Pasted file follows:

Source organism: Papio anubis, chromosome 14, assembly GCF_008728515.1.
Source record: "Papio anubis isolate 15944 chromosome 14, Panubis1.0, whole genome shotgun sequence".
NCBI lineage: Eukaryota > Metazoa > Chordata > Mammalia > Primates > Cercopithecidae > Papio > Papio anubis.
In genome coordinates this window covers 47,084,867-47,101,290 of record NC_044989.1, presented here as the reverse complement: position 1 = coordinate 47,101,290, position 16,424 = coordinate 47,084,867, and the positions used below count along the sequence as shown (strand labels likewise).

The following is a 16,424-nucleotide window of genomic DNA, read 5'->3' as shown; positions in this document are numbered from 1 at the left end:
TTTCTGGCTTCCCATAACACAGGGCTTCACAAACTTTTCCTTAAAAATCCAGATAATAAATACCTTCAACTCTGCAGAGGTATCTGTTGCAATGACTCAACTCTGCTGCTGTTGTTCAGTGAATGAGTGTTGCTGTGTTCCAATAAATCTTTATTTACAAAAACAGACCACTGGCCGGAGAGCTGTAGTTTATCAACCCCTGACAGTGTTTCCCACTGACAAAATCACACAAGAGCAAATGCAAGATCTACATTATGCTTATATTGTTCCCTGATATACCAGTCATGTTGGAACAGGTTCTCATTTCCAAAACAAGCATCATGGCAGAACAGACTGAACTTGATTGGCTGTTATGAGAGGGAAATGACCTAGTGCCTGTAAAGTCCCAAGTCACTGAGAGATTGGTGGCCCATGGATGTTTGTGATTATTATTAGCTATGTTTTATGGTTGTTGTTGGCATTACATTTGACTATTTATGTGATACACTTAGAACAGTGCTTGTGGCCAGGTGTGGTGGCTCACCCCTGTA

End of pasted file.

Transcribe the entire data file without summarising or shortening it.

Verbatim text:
Source organism: Papio anubis, chromosome 14, assembly GCF_008728515.1.
Source record: "Papio anubis isolate 15944 chromosome 14, Panubis1.0, whole genome shotgun sequence".
NCBI lineage: Eukaryota > Metazoa > Chordata > Mammalia > Primates > Cercopithecidae > Papio > Papio anubis.
In genome coordinates this window covers 47,084,867-47,101,290 of record NC_044989.1, presented here as the reverse complement: position 1 = coordinate 47,101,290, position 16,424 = coordinate 47,084,867, and the positions used below count along the sequence as shown (strand labels likewise).

The following is a 16,424-nucleotide window of genomic DNA, read 5'->3' as shown; positions in this document are numbered from 1 at the left end:
TTTCTGGCTTCCCATAACACAGGGCTTCACAAACTTTTCCTTAAAAATCCAGATAATAAATACCTTCAACTCTGCAGAGGTATCTGTTGCAATGACTCAACTCTGCTGCTGTTGTTCAGTGAATGAGTGTTGCTGTGTTCCAATAAATCTTTATTTACAAAAACAGACCACTGGCCGGAGAGCTGTAGTTTATCAACCCCTGACAGTGTTTCCCACTGACAAAATCACACAAGAGCAAATGCAAGATCTACATTATGCTTATATTGTTCCCTGATATACCAGTCATGTTGGAACAGGTTCTCATTTCCAAAACAAGCATCATGGCAGAACAGACTGAACTTGATTGGCTGTTATGAGAGGGAAATGACCTAGTGCCTGTAAAGTCCCAAGTCACTGAGAGATTGGTGGCCCATGGATGTTTGTGATTATTATTAGCTATGTTTTATGGTTGTTGTTGGCATTACATTTGACTATTTATGTGATACACTTAGAACAGTGCTTGTGGCCAGGTGTGGTGGCTCACCCCTGTA